A Saigon Café Milks A 'Different' Breakfast Habit
For 20 years, an unassuming Saigon cafe has been catering to an atypical Vietnamese breakfast tradition: fresh milk.
Under the big old trees on Phung Khac Khoan Street, District 1, two sisters run a no frills café serving something that is not part of a typical Vietnamese breakfast.
A worn blue and yellow awning carries the name of the café - “Muoi,” or Ten. But the name is preceded by a listing of the café’s main product in fading blue letters – fresh milk.
The café only opens in the morning, and it opens very early.
I get there as the street is still sleepy and the sun is just beginning to filter through the leaves of tamarind trees. A few plastic chairs have been placed on the pavement for customers to sit and use as tables. As early as 5:30 in the morning, passers by can smell the fresh milk being boiled in the café.
The fresh milk café that opens only in the morning has quite a few regular patrons. Photo by Ngoc Anhh
Curious, I asked the owners why they’d chosen to sell fresh milk instead of other Vietnamese breakfast dishes, like sticky rice or pho or sandwiches.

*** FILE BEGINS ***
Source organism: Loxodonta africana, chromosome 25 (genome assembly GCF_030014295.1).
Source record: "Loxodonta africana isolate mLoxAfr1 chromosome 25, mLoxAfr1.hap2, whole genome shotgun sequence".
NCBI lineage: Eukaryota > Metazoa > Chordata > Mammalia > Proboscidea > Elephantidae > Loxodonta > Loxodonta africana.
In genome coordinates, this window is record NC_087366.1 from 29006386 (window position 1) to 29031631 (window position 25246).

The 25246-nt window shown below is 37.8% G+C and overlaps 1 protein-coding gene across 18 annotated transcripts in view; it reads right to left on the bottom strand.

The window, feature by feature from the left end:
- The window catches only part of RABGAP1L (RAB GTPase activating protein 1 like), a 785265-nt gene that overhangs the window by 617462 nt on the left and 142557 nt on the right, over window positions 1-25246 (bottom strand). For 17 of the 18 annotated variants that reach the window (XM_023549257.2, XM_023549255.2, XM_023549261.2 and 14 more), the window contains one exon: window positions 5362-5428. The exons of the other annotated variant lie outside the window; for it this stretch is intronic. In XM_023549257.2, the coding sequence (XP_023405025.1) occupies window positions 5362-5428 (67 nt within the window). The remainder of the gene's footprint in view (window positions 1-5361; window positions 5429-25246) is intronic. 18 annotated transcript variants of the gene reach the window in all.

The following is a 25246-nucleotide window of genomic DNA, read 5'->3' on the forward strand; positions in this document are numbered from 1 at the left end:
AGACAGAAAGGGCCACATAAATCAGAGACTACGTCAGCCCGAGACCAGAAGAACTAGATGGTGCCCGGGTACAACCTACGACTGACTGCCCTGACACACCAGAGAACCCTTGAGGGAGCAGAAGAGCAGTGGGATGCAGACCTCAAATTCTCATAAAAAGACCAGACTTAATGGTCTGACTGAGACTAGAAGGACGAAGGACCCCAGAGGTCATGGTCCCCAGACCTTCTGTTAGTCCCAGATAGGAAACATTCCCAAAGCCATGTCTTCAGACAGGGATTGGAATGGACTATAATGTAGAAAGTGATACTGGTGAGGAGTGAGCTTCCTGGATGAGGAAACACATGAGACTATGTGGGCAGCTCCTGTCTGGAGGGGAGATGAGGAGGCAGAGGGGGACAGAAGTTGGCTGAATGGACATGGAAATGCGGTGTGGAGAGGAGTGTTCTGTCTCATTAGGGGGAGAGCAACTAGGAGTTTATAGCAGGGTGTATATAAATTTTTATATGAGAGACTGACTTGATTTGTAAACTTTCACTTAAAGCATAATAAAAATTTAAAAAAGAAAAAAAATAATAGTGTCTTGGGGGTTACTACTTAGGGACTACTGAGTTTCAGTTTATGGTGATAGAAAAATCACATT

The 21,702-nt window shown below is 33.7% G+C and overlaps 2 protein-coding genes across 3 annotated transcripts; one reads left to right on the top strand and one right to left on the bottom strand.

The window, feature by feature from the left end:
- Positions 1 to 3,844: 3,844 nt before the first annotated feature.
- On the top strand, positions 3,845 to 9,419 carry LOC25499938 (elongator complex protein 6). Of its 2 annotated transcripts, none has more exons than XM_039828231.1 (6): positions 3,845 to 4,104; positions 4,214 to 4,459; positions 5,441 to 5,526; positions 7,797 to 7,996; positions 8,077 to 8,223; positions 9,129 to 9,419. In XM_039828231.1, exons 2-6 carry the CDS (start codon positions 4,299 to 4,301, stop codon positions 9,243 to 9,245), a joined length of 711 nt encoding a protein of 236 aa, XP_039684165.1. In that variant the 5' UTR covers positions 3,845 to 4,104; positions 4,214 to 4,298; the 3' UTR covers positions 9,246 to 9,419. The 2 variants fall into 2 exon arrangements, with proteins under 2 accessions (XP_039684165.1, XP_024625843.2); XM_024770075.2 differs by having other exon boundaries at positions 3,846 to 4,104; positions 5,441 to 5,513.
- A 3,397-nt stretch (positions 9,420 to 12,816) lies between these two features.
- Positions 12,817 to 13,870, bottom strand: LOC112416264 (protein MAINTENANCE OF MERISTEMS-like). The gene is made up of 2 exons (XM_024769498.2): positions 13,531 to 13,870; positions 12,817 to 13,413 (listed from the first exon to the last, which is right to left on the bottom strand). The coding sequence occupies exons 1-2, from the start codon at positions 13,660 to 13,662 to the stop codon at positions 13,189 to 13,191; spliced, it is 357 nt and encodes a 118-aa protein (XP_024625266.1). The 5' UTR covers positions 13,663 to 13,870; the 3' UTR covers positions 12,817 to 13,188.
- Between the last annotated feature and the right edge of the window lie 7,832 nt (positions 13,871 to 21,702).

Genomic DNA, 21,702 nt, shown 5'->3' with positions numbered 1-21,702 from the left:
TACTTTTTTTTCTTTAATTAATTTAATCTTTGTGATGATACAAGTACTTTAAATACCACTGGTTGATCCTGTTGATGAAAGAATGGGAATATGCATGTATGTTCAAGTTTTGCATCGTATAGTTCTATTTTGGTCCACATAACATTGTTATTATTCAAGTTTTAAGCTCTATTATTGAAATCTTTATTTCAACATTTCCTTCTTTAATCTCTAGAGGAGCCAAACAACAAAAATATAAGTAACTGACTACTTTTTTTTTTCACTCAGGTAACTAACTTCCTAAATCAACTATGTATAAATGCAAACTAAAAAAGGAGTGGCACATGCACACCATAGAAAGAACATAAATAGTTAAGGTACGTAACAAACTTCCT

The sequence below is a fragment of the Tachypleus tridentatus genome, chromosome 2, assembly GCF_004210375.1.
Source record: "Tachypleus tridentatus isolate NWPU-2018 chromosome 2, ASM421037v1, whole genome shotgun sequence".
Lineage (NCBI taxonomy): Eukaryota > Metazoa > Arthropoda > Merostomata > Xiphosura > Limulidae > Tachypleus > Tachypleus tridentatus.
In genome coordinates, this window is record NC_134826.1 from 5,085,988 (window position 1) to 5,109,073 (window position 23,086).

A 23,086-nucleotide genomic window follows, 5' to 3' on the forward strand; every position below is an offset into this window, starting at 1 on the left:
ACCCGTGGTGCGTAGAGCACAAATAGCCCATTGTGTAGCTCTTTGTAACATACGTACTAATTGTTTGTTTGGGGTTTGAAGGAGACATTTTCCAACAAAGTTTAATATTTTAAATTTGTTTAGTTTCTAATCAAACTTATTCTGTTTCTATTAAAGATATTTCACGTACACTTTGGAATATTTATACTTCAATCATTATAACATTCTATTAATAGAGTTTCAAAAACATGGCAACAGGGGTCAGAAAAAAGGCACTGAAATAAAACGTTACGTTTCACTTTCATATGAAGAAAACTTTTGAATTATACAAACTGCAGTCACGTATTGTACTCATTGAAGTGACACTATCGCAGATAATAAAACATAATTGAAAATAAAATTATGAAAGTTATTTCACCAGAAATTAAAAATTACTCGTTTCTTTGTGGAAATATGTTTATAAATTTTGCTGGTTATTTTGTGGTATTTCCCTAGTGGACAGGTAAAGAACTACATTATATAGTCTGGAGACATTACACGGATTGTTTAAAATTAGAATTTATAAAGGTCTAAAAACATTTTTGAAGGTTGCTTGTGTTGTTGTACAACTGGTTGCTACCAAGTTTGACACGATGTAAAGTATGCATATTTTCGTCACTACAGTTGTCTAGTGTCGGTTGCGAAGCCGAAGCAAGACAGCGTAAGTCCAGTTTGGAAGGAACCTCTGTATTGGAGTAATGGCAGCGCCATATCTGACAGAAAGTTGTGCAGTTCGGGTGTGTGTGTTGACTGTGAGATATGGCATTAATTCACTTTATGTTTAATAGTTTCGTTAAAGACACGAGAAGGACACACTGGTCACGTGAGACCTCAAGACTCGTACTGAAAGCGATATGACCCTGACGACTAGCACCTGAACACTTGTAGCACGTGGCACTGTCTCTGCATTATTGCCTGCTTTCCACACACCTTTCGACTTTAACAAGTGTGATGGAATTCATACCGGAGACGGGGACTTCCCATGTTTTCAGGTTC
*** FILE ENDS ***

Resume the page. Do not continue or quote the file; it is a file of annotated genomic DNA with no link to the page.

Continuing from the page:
Lan said she just wanted to sell something different, because Saigon already has many shops selling broken rice “com tam” or “banh mi.”
True. Not many shops sell fresh milk in Saigon, and the café attracts students and workers who have a glass of milk along with some croissants or some other bread for a quick breakfast.
I was a bit surprised to hear one order: “One sugared soy bean and three crab claws, please.” A regular patron was asking for a glass of soy bean milk with sugar and three crescent rolls (a kind of bread that looks like crab claws).
“In the past, there weren’t as many customers as now. I come here whenever I have some free time,” said Tan Hung, a customer who’d come from District 3 to the café cum milk shop.
Apart from fresh milk, the shop also serves croissants, crescent rolls, cream puffs and pate chaud for breakfast.
A glass of cold milk (laced with coffee) and two croissants costs VND29,000 ($1.25). Photo by VnExpress/Di Vy
The sisters said they get the fresh milk from a very trustworthy farm. And those who want to take milk home can buy a liter for just VND24,000, around a dollar, and a liter of soy bean milk for half the price.
And if fresh milk is not your thing, you can add a dash (or two) of coffee for added flavor.
The sun was high up in the sky and the street was getting busier and I prepared to leave the shop. Lan handed me the cream puffs that I’d ordered to take home, saying: “Have a nice day.”